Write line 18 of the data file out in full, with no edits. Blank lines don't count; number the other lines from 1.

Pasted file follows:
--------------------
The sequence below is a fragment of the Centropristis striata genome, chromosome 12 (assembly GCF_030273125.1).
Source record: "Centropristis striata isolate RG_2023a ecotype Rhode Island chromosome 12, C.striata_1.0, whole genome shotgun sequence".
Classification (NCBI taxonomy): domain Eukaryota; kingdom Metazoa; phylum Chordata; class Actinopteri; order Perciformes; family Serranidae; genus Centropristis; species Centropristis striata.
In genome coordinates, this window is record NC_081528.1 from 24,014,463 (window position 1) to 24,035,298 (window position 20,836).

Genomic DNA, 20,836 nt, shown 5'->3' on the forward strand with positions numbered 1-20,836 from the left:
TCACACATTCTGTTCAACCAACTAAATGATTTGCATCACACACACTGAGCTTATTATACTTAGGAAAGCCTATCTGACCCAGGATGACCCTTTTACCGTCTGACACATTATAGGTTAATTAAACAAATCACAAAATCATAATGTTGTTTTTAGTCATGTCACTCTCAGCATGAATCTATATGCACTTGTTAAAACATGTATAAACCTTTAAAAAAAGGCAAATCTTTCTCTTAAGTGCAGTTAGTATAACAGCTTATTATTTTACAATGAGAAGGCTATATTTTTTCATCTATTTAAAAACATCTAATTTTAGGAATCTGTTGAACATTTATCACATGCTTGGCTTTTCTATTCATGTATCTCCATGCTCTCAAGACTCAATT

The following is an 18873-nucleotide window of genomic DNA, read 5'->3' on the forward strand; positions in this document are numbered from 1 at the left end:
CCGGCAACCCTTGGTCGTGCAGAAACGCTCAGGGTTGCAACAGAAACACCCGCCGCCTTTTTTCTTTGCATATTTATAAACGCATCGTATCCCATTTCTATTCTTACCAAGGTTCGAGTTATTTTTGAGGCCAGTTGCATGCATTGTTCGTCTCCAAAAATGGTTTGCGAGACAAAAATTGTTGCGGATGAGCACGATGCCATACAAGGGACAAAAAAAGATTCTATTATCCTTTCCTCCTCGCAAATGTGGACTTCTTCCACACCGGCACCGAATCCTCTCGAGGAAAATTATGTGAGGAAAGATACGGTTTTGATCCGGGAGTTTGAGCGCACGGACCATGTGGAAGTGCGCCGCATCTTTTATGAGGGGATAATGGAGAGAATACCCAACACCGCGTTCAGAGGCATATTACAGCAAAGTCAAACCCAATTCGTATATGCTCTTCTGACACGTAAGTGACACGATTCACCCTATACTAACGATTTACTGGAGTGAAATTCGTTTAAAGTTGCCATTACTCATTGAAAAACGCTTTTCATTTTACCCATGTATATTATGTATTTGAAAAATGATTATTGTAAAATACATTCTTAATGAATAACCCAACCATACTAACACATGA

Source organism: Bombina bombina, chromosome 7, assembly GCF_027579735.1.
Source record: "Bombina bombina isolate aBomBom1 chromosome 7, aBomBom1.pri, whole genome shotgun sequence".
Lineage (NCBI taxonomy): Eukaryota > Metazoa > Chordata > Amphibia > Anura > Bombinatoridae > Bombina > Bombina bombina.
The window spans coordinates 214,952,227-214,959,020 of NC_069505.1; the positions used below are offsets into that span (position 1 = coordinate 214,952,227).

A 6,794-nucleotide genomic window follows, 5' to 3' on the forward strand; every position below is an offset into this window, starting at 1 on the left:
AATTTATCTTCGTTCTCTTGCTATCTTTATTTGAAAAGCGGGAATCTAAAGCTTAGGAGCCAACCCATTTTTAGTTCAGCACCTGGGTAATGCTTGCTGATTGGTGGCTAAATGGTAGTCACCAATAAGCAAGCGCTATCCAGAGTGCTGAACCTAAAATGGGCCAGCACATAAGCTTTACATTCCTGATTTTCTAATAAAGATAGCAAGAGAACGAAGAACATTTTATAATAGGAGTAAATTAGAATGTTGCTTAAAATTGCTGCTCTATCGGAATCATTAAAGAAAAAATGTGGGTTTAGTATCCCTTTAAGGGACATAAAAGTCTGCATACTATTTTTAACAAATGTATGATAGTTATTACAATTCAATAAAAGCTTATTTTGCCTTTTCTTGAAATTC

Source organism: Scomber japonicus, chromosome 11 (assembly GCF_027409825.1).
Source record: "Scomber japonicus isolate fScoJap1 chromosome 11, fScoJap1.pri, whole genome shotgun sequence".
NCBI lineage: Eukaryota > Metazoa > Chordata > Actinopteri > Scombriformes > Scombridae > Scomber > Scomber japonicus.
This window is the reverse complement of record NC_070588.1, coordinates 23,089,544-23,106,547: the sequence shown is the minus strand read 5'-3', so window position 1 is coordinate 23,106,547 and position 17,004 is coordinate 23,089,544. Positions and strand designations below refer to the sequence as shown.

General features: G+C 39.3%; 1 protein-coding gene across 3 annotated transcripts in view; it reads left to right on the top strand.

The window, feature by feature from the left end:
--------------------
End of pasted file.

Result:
This window is the reverse complement of record NC_070588.1, coordinates 23,089,544-23,106,547: the sequence shown is the minus strand read 5'-3', so window position 1 is coordinate 23,106,547 and position 17,004 is coordinate 23,089,544. Positions and strand designations below refer to the sequence as shown.